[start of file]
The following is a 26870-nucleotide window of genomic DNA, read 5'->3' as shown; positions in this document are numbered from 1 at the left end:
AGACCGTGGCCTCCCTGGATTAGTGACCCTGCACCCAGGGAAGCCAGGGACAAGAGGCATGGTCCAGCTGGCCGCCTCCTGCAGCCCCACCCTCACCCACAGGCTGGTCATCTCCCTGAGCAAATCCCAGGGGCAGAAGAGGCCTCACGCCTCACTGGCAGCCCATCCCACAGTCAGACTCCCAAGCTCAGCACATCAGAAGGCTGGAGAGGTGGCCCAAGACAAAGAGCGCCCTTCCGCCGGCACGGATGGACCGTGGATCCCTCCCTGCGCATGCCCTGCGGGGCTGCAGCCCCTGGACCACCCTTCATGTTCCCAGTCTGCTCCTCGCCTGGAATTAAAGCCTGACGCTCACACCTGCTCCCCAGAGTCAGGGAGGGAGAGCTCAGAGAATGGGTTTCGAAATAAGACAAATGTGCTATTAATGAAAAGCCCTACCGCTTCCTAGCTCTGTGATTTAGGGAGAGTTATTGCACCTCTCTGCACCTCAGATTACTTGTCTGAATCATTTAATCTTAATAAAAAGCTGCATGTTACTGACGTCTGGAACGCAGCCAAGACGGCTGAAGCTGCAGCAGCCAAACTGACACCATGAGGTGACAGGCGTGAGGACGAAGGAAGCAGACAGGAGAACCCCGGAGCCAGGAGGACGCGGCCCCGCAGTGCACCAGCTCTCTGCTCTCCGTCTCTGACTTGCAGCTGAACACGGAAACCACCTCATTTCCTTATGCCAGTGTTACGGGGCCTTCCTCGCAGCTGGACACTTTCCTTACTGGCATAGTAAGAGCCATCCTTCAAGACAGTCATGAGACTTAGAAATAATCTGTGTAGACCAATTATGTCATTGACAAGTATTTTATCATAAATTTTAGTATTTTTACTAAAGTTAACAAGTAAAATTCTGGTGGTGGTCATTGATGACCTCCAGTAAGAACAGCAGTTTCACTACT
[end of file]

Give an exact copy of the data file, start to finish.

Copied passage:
The following is a 26870-nucleotide window of genomic DNA, read 5'->3' as shown; positions in this document are numbered from 1 at the left end:
AGACCGTGGCCTCCCTGGATTAGTGACCCTGCACCCAGGGAAGCCAGGGACAAGAGGCATGGTCCAGCTGGCCGCCTCCTGCAGCCCCACCCTCACCCACAGGCTGGTCATCTCCCTGAGCAAATCCCAGGGGCAGAAGAGGCCTCACGCCTCACTGGCAGCCCATCCCACAGTCAGACTCCCAAGCTCAGCACATCAGAAGGCTGGAGAGGTGGCCCAAGACAAAGAGCGCCCTTCCGCCGGCACGGATGGACCGTGGATCCCTCCCTGCGCATGCCCTGCGGGGCTGCAGCCCCTGGACCACCCTTCATGTTCCCAGTCTGCTCCTCGCCTGGAATTAAAGCCTGACGCTCACACCTGCTCCCCAGAGTCAGGGAGGGAGAGCTCAGAGAATGGGTTTCGAAATAAGACAAATGTGCTATTAATGAAAAGCCCTACCGCTTCCTAGCTCTGTGATTTAGGGAGAGTTATTGCACCTCTCTGCACCTCAGATTACTTGTCTGAATCATTTAATCTTAATAAAAAGCTGCATGTTACTGACGTCTGGAACGCAGCCAAGACGGCTGAAGCTGCAGCAGCCAAACTGACACCATGAGGTGACAGGCGTGAGGACGAAGGAAGCAGACAGGAGAACCCCGGAGCCAGGAGGACGCGGCCCCGCAGTGCACCAGCTCTCTGCTCTCCGTCTCTGACTTGCAGCTGAACACGGAAACCACCTCATTTCCTTATGCCAGTGTTACGGGGCCTTCCTCGCAGCTGGACACTTTCCTTACTGGCATAGTAAGAGCCATCCTTCAAGACAGTCATGAGACTTAGAAATAATCTGTGTAGACCAATTATGTCATTGACAAGTATTTTATCATAAATTTTAGTATTTTTACTAAAGTTAACAAGTAAAATTCTGGTGGTGGTCATTGATGACCTCCAGTAAGAACAGCAGTTTCACTACT